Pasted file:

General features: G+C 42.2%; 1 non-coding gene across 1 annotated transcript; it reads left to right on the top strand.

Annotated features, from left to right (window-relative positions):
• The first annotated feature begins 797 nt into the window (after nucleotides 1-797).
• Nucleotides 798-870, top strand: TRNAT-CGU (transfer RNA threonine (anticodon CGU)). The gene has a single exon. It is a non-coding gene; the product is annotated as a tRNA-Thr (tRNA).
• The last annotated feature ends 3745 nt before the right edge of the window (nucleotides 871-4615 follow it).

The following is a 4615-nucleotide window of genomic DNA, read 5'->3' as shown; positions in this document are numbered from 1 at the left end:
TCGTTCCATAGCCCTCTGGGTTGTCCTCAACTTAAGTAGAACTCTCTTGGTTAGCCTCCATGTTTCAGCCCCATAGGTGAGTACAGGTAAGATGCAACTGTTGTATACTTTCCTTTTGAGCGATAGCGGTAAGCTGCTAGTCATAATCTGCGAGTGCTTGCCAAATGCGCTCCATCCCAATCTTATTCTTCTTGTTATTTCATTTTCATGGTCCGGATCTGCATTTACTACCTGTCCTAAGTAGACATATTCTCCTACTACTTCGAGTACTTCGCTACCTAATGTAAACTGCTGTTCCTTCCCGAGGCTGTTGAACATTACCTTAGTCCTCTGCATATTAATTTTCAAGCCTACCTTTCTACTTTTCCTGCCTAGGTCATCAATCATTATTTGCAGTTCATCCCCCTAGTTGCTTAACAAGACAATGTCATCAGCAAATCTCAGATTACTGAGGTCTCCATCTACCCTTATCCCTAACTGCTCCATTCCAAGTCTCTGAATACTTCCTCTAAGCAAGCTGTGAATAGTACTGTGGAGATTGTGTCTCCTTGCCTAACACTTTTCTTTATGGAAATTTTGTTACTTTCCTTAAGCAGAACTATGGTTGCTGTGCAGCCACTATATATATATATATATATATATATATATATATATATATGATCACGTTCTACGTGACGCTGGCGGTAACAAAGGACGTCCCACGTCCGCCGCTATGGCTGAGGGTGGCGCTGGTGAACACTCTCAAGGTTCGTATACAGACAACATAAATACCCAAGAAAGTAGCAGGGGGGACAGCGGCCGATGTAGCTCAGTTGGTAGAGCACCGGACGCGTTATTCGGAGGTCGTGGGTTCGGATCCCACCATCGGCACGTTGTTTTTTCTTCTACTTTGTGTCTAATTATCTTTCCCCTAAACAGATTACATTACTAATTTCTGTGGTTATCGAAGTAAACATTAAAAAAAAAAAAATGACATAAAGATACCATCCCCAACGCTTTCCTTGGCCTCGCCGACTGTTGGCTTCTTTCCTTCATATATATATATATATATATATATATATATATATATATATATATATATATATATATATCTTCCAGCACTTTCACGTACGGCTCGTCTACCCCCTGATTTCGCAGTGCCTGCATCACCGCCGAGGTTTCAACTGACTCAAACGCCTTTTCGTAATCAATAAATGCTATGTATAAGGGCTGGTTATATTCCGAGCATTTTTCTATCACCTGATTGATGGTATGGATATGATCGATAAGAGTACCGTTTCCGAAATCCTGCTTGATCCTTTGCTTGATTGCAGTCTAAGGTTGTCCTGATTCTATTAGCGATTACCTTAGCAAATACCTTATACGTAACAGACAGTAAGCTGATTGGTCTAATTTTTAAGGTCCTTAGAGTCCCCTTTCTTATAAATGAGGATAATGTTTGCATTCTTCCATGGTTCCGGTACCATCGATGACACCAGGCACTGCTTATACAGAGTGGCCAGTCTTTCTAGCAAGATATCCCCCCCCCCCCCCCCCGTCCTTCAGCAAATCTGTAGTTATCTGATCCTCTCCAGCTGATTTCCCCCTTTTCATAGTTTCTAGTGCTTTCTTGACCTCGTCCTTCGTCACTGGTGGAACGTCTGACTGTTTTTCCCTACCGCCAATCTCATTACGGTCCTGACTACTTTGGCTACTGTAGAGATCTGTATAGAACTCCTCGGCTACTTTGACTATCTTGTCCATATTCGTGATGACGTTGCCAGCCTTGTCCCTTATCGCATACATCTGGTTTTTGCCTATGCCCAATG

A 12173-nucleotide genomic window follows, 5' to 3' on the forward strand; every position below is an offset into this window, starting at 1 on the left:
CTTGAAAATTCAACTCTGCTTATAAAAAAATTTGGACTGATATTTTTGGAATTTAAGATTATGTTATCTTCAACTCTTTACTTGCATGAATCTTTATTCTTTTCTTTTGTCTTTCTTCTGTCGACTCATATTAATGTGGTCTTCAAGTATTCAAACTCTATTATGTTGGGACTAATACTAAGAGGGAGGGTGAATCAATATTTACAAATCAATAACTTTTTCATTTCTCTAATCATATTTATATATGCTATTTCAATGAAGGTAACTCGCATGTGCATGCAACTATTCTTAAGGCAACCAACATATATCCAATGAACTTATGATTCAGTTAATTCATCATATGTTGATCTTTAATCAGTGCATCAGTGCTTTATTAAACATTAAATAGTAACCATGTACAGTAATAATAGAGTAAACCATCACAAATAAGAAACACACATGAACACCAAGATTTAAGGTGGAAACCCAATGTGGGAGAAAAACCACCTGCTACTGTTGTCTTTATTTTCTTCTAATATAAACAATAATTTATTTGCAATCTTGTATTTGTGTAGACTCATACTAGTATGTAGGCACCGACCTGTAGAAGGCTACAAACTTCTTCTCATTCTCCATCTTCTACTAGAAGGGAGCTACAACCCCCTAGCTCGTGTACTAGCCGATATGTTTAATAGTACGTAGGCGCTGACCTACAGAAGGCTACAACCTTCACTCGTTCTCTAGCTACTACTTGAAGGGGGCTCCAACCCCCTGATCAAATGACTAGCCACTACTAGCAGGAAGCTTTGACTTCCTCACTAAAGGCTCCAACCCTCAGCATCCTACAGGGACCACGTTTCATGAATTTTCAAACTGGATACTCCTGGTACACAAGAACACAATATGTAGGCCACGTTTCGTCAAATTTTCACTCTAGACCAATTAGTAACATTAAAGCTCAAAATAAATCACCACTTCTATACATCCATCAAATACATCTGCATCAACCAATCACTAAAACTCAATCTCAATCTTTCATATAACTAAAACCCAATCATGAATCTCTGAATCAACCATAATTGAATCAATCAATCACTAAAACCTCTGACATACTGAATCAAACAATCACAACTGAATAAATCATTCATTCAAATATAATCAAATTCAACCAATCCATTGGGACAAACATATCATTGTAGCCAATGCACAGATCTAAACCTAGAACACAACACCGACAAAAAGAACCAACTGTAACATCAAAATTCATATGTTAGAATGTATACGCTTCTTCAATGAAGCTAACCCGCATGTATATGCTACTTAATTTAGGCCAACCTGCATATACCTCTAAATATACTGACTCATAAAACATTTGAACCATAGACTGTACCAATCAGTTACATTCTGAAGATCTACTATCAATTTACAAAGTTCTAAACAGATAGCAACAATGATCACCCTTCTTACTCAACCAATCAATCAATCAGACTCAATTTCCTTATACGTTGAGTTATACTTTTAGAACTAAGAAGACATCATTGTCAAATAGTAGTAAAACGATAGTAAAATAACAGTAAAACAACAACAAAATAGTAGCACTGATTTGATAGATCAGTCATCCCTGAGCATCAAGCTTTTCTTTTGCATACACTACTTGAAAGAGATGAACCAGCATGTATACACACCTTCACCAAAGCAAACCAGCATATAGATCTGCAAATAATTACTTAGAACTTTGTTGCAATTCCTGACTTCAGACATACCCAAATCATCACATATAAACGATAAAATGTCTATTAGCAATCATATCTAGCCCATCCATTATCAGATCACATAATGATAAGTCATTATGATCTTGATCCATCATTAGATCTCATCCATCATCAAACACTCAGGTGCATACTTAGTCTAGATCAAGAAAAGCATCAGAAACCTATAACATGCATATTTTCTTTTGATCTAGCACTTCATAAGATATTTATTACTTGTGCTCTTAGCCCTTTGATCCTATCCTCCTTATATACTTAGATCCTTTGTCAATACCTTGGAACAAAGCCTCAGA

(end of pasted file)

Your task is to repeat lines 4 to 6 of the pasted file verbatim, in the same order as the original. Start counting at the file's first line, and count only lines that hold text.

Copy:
• Nucleotides 798-870, top strand: TRNAT-CGU (transfer RNA threonine (anticodon CGU)). The gene has a single exon. It is a non-coding gene; the product is annotated as a tRNA-Thr (tRNA).
• The last annotated feature ends 3745 nt before the right edge of the window (nucleotides 871-4615 follow it).

The following is a 4615-nucleotide window of genomic DNA, read 5'->3' as shown; positions in this document are numbered from 1 at the left end: